Beatty got up. “I must be going. Lecture’s over. I hope I’ve clarified things. The important thing for you to remember, Montag, is we’re the Happiness Boys, the Dixie Duo, you and I and the others. We stand against the small tide of those who want to make everyone unhappy with conflicting theory and thought. We have our fingers in the dyke. Hold steady. Don’t let the torrent of melancholy and drear philosophy drown our world. We depend on you. I don’t think you realize how important you are, to our happy world as it stands now.”

Zero Hour for Universal Nationalism

From the introduction to Erez Manela, The Wilsonian Moment: Self-Determination and the International Origins of Anticolonial Nationalism (New York: Oxford University Press, 2007):

In the tumultuous months following the end of the First World War, Wilson was hailed around the world as the prophet of a new era in world affairs, one in which justice, rather than power, would be the central principle of international relations. [...]

The major leaders who convened for the peace conference in Paris in January 1919 were concerned mainly with fashioning a settlement in Europe. But Europeans were not the only ones who had high hopes for the conference. For colonized, marginalized, and stateless peoples from all over the world — Chinese and Koreans, Arabs and Jews, Armenians and Kurds, and many others — the conference appeared to present unprecedented opportunities to pursue the goal of self-determination. They could now take the struggle against imperialism to the international arena, and their representatives set out for Paris, invited or otherwise, to stake their claims in the new world order. A largely unintended but eager audience for Wilson’s wartime rhetoric, they often imagined the president as both an icon of their aspirations and a potential champion of their cause, a dominant figure in the world arena committed, he had himself declared, to the principle of self-determination for all peoples.

Based on these perceptions, groups aspiring to self-determination formed delegations, selected representatives, formulated demands, launched campaigns, and mobilized publics behind them. They composed and circulated a flood of declarations, petitions, and memoranda directed at the world leaders assembled in Paris and directed at public opinion across the world. Many of the petitioners adopted Wilson’s rhetoric of self-determination and the equality of nations to formulate their demands and justify their aspirations, both because they found his language appealing and, more importantly, because they believed it would be effective in advancing their cause. They quoted at length from the president’s Fourteen Points address and his other wartime speeches, praised his plan for a League of Nations, and aimed to attract his support for their struggles to attain self-determination.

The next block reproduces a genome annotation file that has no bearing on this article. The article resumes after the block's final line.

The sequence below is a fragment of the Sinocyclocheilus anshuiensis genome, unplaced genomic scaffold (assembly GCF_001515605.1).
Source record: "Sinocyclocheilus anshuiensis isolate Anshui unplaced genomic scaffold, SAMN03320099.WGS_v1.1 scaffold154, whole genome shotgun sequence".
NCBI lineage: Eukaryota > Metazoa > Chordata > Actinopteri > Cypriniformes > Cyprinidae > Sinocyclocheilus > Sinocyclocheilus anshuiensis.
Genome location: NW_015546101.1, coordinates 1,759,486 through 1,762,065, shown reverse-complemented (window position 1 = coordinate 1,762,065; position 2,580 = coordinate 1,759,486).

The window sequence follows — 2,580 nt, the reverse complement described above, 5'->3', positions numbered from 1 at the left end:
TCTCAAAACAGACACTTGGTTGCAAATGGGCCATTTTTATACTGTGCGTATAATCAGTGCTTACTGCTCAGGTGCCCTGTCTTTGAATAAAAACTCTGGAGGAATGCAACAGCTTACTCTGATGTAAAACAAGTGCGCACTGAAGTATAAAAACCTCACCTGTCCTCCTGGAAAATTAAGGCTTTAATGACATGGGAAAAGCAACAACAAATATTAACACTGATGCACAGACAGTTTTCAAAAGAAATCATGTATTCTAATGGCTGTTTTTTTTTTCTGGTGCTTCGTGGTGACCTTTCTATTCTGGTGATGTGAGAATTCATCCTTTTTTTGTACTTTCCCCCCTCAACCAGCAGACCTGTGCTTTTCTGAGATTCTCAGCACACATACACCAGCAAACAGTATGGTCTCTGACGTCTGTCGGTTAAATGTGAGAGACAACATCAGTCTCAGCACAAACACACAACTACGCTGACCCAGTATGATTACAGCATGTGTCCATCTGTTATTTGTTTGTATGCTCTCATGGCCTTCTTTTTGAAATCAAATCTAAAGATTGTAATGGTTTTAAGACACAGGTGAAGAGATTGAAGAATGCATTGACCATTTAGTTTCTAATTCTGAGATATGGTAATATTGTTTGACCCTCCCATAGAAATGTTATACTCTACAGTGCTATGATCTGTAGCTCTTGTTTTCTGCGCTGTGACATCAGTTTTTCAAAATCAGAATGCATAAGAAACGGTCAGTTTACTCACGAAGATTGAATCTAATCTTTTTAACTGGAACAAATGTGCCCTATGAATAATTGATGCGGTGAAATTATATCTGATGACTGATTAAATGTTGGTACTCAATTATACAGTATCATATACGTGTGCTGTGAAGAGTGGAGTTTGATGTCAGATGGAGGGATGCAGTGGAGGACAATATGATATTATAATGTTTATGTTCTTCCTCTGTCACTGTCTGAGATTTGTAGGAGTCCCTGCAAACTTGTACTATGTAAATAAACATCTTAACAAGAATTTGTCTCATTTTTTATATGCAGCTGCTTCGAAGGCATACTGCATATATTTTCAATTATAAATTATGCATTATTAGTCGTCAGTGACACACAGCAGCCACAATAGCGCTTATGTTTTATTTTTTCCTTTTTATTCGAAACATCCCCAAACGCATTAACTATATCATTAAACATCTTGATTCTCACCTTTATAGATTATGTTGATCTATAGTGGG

Hundreds of such documents, many addressed to President Wilson himself, made their way to the Paris headquarters of the American Commission to Negotiate Peace at the Hotel Crillon, but most got no further than the president’s private secretary, Gilbert Close. The president read only a small fraction of them, and he acted on fewer still. The complex and contentious issues of the European settlement were foremost on his mind during his months in Paris, and relations with the major imperial powers — Britain, France, Japan—loomed larger in the scheme of U.S. interests as Wilson saw them than did the aspirations of colonized groups or weak states. Though the dispensation of territories that belonged to the defunct empires — German colonies in Africa and the Pacific, Ottoman possessions in the Arab Middle East — was an important topic in the peace negotiations, the leading peacemakers had no intention of entertaining the claims for self-determination of dependent peoples elsewhere, least of all those that ran against their own interests. To himself and to others, Wilson explained this lapse by asserting that the peace conference already had enough on its plate and that the League of Nations would take up such claims in due time.

Many in the colonial world who had followed Wilson’s increasingly dramatic proclamations in the final months of the war, however, came to expect a more immediate and radical transformation of their status in international society. As the outlines of the peace treaty began to emerge in the spring of 1919, it became clear that such expectations would be disappointed and that outside Europe the old imperial logic of international relations, which abridged or entirely obliterated the sovereignty of most non-European peoples, would remain largely in place. The disillusionment that followed the collapse of this ‘‘Wilsonian moment’’ fueled a series of popular protest movements across the Middle East and Asia, heralding the emergence of anticolonial nationalism as a major force in world affairs. Although the principle of self-determination was honored in Paris more in the breach, the events of 1919 established it at the center of the discourse of legitimacy in international relations. Thus, the Wilsonian moment began the process that Hedley Bull called ‘‘the expansion of international society’’ in the twentieth century. It launched the transformation of the norms and standards of international relations that established the self-determining nation-state as the only legitimate political form throughout the globe, as colonized and marginalized peoples demanded and eventually attained recognition as sovereign, independent actors in international society.